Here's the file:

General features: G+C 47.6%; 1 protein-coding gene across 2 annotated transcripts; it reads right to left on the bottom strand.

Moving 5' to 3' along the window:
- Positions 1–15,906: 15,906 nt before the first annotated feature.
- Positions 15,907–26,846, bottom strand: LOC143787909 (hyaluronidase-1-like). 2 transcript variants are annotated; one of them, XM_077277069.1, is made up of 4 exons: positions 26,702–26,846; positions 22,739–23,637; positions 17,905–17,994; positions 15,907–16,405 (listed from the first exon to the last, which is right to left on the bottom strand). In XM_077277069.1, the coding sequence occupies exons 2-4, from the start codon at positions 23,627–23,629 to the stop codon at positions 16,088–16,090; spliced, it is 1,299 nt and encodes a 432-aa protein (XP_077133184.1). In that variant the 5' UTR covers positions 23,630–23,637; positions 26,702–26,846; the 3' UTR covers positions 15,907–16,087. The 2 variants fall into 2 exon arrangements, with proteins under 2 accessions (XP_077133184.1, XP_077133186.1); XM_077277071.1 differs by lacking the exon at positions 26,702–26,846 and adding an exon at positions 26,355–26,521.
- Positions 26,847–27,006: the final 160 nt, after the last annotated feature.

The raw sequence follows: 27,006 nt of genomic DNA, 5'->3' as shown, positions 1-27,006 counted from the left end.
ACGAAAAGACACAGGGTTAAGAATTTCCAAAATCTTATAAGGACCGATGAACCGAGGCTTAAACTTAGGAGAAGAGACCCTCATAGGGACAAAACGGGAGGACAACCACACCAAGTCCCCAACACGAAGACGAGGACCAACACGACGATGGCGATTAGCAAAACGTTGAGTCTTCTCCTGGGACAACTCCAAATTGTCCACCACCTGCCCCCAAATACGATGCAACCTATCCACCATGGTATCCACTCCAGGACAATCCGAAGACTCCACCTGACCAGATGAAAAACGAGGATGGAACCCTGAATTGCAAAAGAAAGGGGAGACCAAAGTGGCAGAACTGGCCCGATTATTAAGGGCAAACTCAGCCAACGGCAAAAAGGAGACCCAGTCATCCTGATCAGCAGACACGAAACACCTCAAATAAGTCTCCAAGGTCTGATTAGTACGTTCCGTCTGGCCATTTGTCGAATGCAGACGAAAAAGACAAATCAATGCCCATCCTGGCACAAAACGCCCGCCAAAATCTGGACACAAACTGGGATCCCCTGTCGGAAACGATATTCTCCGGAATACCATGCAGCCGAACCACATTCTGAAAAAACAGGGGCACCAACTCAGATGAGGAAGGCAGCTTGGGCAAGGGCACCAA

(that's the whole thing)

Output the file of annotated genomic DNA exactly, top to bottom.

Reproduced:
General features: G+C 47.6%; 1 protein-coding gene across 2 annotated transcripts; it reads right to left on the bottom strand.

Moving 5' to 3' along the window:
- Positions 1–15,906: 15,906 nt before the first annotated feature.
- Positions 15,907–26,846, bottom strand: LOC143787909 (hyaluronidase-1-like). 2 transcript variants are annotated; one of them, XM_077277069.1, is made up of 4 exons: positions 26,702–26,846; positions 22,739–23,637; positions 17,905–17,994; positions 15,907–16,405 (listed from the first exon to the last, which is right to left on the bottom strand). In XM_077277069.1, the coding sequence occupies exons 2-4, from the start codon at positions 23,627–23,629 to the stop codon at positions 16,088–16,090; spliced, it is 1,299 nt and encodes a 432-aa protein (XP_077133184.1). In that variant the 5' UTR covers positions 23,630–23,637; positions 26,702–26,846; the 3' UTR covers positions 15,907–16,087. The 2 variants fall into 2 exon arrangements, with proteins under 2 accessions (XP_077133184.1, XP_077133186.1); XM_077277071.1 differs by lacking the exon at positions 26,702–26,846 and adding an exon at positions 26,355–26,521.
- Positions 26,847–27,006: the final 160 nt, after the last annotated feature.

The raw sequence follows: 27,006 nt of genomic DNA, 5'->3' as shown, positions 1-27,006 counted from the left end.
ACGAAAAGACACAGGGTTAAGAATTTCCAAAATCTTATAAGGACCGATGAACCGAGGCTTAAACTTAGGAGAAGAGACCCTCATAGGGACAAAACGGGAGGACAACCACACCAAGTCCCCAACACGAAGACGAGGACCAACACGACGATGGCGATTAGCAAAACGTTGAGTCTTCTCCTGGGACAACTCCAAATTGTCCACCACCTGCCCCCAAATACGATGCAACCTATCCACCATGGTATCCACTCCAGGACAATCCGAAGACTCCACCTGACCAGATGAAAAACGAGGATGGAACCCTGAATTGCAAAAGAAAGGGGAGACCAAAGTGGCAGAACTGGCCCGATTATTAAGGGCAAACTCAGCCAACGGCAAAAAGGAGACCCAGTCATCCTGATCAGCAGACACGAAACACCTCAAATAAGTCTCCAAGGTCTGATTAGTACGTTCCGTCTGGCCATTTGTCGAATGCAGACGAAAAAGACAAATCAATGCCCATCCTGGCACAAAACGCCCGCCAAAATCTGGACACAAACTGGGATCCCCTGTCGGAAACGATATTCTCCGGAATACCATGCAGCCGAACCACATTCTGAAAAAACAGGGGCACCAACTCAGATGAGGAAGGCAGCTTGGGCAAGGGCACCAA